What is the Sensex high adjusted for inflation?

by Manshu on March 6, 2013

in Economy

The Dow hit a new record high of 14,253.77 today and at least I was very surprised by this new record. There were a couple of things that caught my eye while browsing through stories about this high, and I was curious to see how they were applicable in an Indian context.

The first one was simply that the Dow has more than doubled from its 2009 low, and the last 4 years have been a great bull market. I’m not sure how I feel about that. It is factually correct, but if you recall the terrible sentiment that existed in the last four years, I don’t know that you would have known you are in a bull market from that.

But does it hold true in an Indian context as well? Has the Sensex more than doubled in the last four years?

A chart is in order. This is the Sensex close from Jan 2009 till yesterday.

Sensex Jan 2009 Mar 5 2013

The lowest point on this chart is 8,160.4 on September 3 2009. So, yes, the Sensex has more than doubled in the last 4 years. But the more important question is – have you taken advantage of this move?

Sensex High Adjusted for Inflation

The second thing that I saw at a few places today was that sure the Dow has hit a high, but it hasn’t been able to beat inflation. This made me wonder what the Sensex high would be if it were adjusted for inflation?

The all time Sensex closing high is 21,004 on November 5 2010.To adjust this for inflation, I went to the website of Labour Bureau of India.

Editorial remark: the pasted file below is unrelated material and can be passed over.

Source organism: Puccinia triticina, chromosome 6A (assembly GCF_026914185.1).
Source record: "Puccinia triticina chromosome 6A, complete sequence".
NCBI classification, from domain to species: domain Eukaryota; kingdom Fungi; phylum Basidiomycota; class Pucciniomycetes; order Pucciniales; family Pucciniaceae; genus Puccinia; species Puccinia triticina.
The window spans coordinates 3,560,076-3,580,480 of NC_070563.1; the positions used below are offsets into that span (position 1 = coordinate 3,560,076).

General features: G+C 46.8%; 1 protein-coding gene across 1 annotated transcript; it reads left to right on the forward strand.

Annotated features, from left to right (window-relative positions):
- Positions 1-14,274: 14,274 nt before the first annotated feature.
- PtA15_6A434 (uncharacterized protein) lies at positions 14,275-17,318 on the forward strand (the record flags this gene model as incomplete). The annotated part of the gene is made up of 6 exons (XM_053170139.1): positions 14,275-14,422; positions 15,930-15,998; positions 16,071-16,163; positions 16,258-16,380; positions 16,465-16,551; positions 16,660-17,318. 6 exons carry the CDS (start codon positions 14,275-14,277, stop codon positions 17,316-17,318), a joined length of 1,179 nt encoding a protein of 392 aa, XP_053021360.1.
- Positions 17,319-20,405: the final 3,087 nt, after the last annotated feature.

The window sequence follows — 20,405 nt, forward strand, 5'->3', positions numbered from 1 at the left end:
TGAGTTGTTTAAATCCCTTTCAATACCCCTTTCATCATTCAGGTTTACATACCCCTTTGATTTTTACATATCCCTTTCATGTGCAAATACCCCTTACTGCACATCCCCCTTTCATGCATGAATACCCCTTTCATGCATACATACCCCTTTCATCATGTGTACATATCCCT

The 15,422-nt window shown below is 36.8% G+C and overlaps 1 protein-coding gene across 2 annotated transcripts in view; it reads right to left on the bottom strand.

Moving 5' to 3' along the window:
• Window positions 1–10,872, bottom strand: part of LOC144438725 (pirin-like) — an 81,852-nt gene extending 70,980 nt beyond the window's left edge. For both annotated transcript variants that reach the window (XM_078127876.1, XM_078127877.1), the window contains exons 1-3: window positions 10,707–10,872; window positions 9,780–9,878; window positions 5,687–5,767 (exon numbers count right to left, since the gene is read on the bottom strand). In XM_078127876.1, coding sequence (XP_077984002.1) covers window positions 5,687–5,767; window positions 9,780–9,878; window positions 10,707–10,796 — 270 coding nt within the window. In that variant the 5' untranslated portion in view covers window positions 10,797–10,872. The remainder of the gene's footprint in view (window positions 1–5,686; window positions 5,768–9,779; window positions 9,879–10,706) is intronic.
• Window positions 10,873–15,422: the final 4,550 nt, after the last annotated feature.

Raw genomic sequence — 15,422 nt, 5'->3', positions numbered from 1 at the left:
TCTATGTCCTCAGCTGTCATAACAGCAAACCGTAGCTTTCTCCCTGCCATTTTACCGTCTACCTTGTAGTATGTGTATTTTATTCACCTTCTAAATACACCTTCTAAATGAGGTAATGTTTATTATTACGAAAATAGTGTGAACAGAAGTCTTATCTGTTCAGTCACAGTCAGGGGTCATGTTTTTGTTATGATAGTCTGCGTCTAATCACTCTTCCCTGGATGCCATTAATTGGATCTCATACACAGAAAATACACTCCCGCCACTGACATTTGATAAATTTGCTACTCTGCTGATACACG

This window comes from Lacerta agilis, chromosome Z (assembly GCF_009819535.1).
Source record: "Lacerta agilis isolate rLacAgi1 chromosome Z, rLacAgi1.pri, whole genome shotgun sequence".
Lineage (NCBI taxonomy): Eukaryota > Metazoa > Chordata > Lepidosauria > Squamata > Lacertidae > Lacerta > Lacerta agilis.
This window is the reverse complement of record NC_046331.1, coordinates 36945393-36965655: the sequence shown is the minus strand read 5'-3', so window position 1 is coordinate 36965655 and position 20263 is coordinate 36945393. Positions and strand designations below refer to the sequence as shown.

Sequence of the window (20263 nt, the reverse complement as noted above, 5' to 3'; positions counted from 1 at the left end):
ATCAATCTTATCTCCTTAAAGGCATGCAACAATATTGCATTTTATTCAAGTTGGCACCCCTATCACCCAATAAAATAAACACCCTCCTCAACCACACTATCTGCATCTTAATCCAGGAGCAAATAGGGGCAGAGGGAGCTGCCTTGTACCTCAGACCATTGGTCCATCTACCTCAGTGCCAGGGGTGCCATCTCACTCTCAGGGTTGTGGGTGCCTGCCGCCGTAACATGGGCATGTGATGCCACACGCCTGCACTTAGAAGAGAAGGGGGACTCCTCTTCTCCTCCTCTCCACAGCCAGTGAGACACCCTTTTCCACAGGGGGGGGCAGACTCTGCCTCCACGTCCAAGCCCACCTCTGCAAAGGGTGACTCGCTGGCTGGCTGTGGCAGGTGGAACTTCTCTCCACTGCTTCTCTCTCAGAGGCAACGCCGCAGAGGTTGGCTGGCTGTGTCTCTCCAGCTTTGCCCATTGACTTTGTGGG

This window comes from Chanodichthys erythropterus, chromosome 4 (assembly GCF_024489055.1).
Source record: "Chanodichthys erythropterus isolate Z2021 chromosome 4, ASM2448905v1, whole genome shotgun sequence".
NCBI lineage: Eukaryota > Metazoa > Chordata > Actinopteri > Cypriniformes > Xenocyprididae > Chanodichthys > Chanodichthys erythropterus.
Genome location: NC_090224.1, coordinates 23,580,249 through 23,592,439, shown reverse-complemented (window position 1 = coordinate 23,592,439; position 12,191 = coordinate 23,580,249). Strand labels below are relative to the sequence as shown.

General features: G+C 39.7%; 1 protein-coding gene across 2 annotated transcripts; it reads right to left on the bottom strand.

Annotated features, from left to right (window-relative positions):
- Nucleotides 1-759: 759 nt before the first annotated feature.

They have historical CPI inflation data there, and I was able to look at the number for November 2010, and January 2013 (latest month for which number is available) and adjust the Sensex high for inflation.

The CPI index for November 2010 was 182, and the number for January 2013 was 221. So you can derive the Sensex high adjusted for inflation as (221/182) x 21004.

This comes out to be 25,505.

So based on this crude method, I’d say that Sensex high adjusted for inflation should be 25,505 and we shouldn’t be rejoicing till the Sensex blows past this number, but then given the current situation, it would be good to just see a new nominal high.

{ 6 comments… read them below or add one }

Ramamurthy March 6, 2013 at 1:20 pm

As an acedamic excercise it is good.How will this knowledge influence the decision of a long term retail investor direct in equity or thro equity mutual fund?

Reply

Manshu March 6, 2013 at 4:54 pm

I feel that this information is useful only to the extent that it tempers our enthusiasm when the new nominal high is broken next time, and tells us how far away we are in real terms.

Reply

Shiv Kukreja March 6, 2013 at 11:28 pm

Hi Manshu,
Dont you think it is unfair to consider all-time highs of these indices to analyse their returns vis-a-vis inflation? After all, this time period has been tough for these economies. Inflation never falls 50%, even if the economic environment is too bad, but the indices do.

Reply

Manshu March 6, 2013 at 11:58 pm

It is the context in which it is being used. So if a fund manager comes on TV and says everything is fine, and everyone should start investing in stocks because we made a new high, – I think that is the time to bring up the fact that we just made a nominal high and not a real high.

Reply

shaviv March 7, 2013 at 12:51 am

afaik, the DJI and the SENSEX are price indexes and don’t include dividends. Looking at total returns, the DJI must have achieved an all time high earlier. And, similarly for the SENSEX, we might be closer to the all time high.

Reply

Manshu March 7, 2013 at 1:35 am

That is such a great point! The NSE Total Returns index includes dividends. I’ll see if I can create a similar chart for that.

Reply

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